Generalized epilepsy is a form of epilepsy in which the seizures come from the entire brain at once. There is typically no warning. There are several different types of seizures that can occur:
- Generalized tonic-clonic (Grand mal convulsion): The body stiffens then shakes violently, with limbs sticking out, hands fisted. The shaking gradually stops over 1-3 minutes, leaving the person in a deep sleep for up to 30 minutes. The lips may become blue, and there may be tongue-biting and loss of urine.
- Absence seizures can be described as “lights on, nobody home.” There may be rapid eye blinking, and the person stops activity and stares. These are usually brief (10-30 seconds), occur without warning, and the person recovers immediately after, often unaware of the seizure.
- Myoclonic seizures are rapid, brief muscle jerks that can involve any part of the body. They may occur as single jerks, or be repetitive. Usually the person remains conscious. They may be minimal, or may cause one to drop objects or even fall. Myoclonic seizures often occur on awakening. If they last for a long time and become progressively more violent, they may lead into a grand mal seizure.
- Tonic seizures consist of stiffening of the whole body. They are usually brief but may cause falls.
- Atonic seizures involve loss of muscle control (going limp). They are also brief and may cause falls.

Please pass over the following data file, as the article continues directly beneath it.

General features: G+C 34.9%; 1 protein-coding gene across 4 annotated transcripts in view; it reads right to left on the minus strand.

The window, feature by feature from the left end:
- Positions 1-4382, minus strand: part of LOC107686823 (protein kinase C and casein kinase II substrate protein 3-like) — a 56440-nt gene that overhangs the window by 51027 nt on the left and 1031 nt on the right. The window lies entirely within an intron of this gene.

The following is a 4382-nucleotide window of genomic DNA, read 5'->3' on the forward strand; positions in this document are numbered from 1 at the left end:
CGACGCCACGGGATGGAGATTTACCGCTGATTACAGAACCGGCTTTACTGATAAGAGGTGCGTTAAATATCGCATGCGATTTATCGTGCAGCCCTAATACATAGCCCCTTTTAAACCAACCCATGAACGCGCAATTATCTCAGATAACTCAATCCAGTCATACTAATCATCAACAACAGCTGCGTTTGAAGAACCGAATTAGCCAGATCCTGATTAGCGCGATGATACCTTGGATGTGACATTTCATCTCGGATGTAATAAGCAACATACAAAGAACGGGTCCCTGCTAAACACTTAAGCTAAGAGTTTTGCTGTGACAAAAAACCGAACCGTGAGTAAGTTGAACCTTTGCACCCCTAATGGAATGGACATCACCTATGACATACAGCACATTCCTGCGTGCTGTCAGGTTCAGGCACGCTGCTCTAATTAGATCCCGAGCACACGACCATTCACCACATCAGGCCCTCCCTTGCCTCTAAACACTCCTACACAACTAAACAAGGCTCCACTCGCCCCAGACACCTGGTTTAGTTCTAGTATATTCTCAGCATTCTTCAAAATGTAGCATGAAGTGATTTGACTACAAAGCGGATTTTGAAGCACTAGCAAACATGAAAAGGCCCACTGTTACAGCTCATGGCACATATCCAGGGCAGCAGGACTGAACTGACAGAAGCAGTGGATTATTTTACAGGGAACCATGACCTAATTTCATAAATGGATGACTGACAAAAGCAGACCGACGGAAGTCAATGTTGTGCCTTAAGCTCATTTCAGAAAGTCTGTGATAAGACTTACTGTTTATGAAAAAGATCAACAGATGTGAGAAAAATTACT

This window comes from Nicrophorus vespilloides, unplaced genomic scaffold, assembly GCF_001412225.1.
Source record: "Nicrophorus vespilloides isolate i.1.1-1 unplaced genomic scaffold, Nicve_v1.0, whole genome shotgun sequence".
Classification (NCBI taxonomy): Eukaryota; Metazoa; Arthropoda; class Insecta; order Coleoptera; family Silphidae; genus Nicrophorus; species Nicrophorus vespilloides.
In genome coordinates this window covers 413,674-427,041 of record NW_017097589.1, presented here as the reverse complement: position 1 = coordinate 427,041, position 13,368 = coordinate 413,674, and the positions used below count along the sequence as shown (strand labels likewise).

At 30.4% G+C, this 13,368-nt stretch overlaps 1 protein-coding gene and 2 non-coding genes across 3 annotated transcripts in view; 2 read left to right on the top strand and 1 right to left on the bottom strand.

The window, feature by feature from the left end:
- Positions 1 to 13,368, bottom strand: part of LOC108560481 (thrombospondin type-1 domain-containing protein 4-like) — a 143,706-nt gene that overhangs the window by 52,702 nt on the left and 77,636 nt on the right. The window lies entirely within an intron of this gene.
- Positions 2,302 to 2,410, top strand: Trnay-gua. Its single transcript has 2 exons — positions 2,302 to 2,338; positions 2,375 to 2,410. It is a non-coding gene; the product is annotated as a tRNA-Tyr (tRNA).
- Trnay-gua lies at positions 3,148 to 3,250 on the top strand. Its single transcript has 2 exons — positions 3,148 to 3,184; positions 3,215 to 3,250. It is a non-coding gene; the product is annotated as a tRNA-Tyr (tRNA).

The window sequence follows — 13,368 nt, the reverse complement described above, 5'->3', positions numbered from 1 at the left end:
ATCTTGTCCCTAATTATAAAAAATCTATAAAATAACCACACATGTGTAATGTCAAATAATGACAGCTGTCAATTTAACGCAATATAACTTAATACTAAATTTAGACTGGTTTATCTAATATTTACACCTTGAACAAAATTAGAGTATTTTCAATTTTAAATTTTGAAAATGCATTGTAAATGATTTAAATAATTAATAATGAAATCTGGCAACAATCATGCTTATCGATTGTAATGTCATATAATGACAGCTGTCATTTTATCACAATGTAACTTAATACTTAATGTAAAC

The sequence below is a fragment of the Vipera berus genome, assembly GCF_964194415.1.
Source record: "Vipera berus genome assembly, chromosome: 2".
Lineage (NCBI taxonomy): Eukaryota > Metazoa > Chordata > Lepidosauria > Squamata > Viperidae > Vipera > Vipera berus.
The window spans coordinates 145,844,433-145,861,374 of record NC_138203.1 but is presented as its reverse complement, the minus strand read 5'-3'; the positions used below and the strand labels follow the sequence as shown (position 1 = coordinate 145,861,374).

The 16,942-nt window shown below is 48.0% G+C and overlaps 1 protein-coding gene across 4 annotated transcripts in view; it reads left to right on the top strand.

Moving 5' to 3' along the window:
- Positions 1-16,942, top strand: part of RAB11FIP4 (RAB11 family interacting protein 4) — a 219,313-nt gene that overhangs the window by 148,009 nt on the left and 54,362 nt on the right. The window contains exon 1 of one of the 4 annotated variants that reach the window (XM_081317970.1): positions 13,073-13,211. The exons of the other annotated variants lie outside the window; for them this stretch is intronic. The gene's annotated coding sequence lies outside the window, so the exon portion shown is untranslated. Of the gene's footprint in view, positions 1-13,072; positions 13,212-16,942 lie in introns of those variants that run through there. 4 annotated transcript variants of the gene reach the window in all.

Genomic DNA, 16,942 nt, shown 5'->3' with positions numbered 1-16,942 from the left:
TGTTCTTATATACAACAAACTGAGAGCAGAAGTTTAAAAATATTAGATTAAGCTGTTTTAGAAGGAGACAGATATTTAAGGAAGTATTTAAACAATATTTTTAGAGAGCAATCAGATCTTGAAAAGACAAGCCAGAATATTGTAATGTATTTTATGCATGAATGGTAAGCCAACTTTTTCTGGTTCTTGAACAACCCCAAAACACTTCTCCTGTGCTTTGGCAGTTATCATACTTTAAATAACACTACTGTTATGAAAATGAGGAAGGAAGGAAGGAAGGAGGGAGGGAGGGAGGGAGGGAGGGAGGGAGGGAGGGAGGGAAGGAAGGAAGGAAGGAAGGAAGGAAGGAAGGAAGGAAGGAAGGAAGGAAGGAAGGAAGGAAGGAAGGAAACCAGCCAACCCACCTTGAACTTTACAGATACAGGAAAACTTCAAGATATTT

The diagnosis is made by the patient’s history, EEG or video-EEG results and MRI scan. No clear cause is usually found, but these epilepsies are now thought to be genetic. They may or may not run in the family. The brain is otherwise normal (normal movement and intelligence). There are several common forms of generalized epilepsy:
Childhood absence epilepsy begins in the elementary school years and may stop by the teens or adulthood in many cases. Absence seizures are the most common seizure type. Juvenile absence epilepsy (beginning in the teens) tends to continue into adulthood.
Juvenile myoclonic epilepsy starts in the teen years. Myoclonic seizures, which begin around age 13, may not be recognized as abnormal until the first grand mal seizure occurs, usually around age 17. Absence seizures are uncommon. Once the condition starts, it usually does not go away, but is controllable with medication.
Generalized epilepsy with febrile seizures plus (GEFS+) begins with seizures with fever in the young child, with other seizure types beginning later in life. There is now a blood test to confirm this diagnosis, but it is expensive and not always necessary.
While the seizure tendency may be lifelong, the vast majority (80-90%) of people with generalized epilepsy will get full control with the correct medication, and the outlook is excellent. In uncommon cases the seizures may be resistant, and multiple medications may be required. Sometimes the vagus nerve stimulator (VNS) may be helpful. Diet therapy (ketogenic or modified Atkins diets) is also used when seizures are hard to control.
For more information: www.epilepsy.com
Authored by: Eric B. Geller, MD